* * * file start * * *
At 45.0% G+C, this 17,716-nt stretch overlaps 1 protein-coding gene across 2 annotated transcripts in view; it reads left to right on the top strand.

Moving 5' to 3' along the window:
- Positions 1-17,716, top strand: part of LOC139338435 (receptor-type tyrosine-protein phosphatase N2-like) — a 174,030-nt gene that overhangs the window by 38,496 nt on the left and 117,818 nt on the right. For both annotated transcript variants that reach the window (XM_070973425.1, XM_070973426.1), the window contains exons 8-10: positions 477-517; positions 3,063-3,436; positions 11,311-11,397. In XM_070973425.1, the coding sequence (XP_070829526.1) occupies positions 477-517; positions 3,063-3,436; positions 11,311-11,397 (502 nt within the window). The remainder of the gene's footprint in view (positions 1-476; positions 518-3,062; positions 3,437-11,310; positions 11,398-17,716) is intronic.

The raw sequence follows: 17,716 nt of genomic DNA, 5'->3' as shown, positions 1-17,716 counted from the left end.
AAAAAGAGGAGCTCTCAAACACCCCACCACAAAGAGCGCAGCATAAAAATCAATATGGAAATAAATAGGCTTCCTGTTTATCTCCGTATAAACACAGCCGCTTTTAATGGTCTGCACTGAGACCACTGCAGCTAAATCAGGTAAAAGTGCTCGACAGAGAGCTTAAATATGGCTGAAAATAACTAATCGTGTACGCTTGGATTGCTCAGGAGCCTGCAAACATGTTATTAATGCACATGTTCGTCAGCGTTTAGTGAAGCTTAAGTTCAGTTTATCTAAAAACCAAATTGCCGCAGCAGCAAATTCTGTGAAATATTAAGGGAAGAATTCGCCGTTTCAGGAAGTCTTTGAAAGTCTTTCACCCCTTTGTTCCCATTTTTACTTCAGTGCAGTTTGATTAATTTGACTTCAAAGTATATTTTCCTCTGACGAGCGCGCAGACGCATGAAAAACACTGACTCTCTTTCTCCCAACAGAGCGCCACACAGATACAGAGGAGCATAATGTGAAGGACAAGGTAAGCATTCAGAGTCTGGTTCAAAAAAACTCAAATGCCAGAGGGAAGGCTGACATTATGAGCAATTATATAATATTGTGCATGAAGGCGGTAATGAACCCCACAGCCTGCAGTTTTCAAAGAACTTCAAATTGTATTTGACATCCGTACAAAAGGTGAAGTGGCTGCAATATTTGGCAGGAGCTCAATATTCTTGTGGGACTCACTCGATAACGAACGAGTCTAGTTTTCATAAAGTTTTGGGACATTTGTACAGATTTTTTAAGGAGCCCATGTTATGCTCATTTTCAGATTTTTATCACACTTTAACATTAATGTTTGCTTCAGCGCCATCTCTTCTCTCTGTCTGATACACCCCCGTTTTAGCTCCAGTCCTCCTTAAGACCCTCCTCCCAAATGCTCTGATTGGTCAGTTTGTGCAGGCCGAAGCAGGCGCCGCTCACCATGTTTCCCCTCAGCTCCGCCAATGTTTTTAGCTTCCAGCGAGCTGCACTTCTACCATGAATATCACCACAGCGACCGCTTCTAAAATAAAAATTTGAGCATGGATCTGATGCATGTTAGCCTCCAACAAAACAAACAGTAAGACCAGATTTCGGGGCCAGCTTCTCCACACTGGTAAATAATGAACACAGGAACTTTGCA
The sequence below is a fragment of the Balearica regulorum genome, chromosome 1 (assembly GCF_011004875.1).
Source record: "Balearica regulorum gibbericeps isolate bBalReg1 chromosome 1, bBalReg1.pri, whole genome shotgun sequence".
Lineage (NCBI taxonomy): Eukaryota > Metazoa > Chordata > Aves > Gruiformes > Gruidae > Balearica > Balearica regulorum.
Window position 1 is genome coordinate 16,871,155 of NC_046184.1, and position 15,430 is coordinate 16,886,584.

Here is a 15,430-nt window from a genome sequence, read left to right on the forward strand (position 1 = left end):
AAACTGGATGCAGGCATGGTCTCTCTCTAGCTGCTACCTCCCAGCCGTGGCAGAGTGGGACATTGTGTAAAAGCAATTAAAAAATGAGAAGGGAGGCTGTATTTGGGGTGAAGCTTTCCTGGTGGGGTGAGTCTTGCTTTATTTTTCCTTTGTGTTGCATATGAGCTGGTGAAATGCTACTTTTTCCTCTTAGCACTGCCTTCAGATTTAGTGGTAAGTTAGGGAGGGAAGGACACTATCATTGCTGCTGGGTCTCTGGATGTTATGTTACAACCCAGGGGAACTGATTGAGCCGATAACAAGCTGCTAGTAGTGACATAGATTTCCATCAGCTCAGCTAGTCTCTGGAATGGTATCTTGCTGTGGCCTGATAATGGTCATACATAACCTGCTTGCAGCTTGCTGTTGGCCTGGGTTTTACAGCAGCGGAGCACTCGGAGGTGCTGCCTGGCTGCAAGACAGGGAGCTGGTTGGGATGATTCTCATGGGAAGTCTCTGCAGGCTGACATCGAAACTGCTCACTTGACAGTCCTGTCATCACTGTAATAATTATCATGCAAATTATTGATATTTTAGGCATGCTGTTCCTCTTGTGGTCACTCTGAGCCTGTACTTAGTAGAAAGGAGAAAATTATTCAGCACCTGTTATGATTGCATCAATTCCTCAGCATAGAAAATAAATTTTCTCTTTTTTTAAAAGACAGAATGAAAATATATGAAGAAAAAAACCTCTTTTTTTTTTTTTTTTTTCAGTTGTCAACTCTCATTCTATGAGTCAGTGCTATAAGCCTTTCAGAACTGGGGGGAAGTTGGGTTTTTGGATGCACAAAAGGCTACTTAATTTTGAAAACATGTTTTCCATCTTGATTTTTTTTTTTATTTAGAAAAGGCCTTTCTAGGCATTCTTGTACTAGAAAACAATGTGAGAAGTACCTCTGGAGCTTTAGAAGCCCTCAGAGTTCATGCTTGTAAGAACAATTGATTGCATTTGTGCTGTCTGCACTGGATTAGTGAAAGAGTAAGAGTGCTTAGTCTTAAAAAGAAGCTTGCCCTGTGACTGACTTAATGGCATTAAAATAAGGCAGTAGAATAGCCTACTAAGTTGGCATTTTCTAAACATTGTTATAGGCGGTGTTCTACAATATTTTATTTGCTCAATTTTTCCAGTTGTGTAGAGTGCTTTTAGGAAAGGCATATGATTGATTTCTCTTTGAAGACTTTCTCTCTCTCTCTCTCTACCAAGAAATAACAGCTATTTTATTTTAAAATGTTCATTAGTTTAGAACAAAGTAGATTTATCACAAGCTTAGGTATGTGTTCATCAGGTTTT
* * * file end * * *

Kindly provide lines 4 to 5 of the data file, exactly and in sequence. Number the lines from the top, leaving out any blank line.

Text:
The raw sequence follows: 17,716 nt of genomic DNA, 5'->3' as shown, positions 1-17,716 counted from the left end.
AAAAAGAGGAGCTCTCAAACACCCCACCACAAAGAGCGCAGCATAAAAATCAATATGGAAATAAATAGGCTTCCTGTTTATCTCCGTATAAACACAGCCGCTTTTAATGGTCTGCACTGAGACCACTGCAGCTAAATCAGGTAAAAGTGCTCGACAGAGAGCTTAAATATGGCTGAAAATAACTAATCGTGTACGCTTGGATTGCTCAGGAGCCTGCAAACATGTTATTAATGCACATGTTCGTCAGCGTTTAGTGAAGCTTAAGTTCAGTTTATCTAAAAACCAAATTGCCGCAGCAGCAAATTCTGTGAAATATTAAGGGAAGAATTCGCCGTTTCAGGAAGTCTTTGAAAGTCTTTCACCCCTTTGTTCCCATTTTTACTTCAGTGCAGTTTGATTAATTTGACTTCAAAGTATATTTTCCTCTGACGAGCGCGCAGACGCATGAAAAACACTGACTCTCTTTCTCCCAACAGAGCGCCACACAGATACAGAGGAGCATAATGTGAAGGACAAGGTAAGCATTCAGAGTCTGGTTCAAAAAAACTCAAATGCCAGAGGGAAGGCTGACATTATGAGCAATTATATAATATTGTGCATGAAGGCGGTAATGAACCCCACAGCCTGCAGTTTTCAAAGAACTTCAAATTGTATTTGACATCCGTACAAAAGGTGAAGTGGCTGCAATATTTGGCAGGAGCTCAATATTCTTGTGGGACTCACTCGATAACGAACGAGTCTAGTTTTCATAAAGTTTTGGGACATTTGTACAGATTTTTTAAGGAGCCCATGTTATGCTCATTTTCAGATTTTTATCACACTTTAACATTAATGTTTGCTTCAGCGCCATCTCTTCTCTCTGTCTGATACACCCCCGTTTTAGCTCCAGTCCTCCTTAAGACCCTCCTCCCAAATGCTCTGATTGGTCAGTTTGTGCAGGCCGAAGCAGGCGCCGCTCACCATGTTTCCCCTCAGCTCCGCCAATGTTTTTAGCTTCCAGCGAGCTGCACTTCTACCATGAATATCACCACAGCGACCGCTTCTAAAATAAAAATTTGAGCATGGATCTGATGCATGTTAGCCTCCAACAAAACAAACAGTAAGACCAGATTTCGGGGCCAGCTTCTCCACACTGGTAAATAATGAACACAGGAACTTTGCA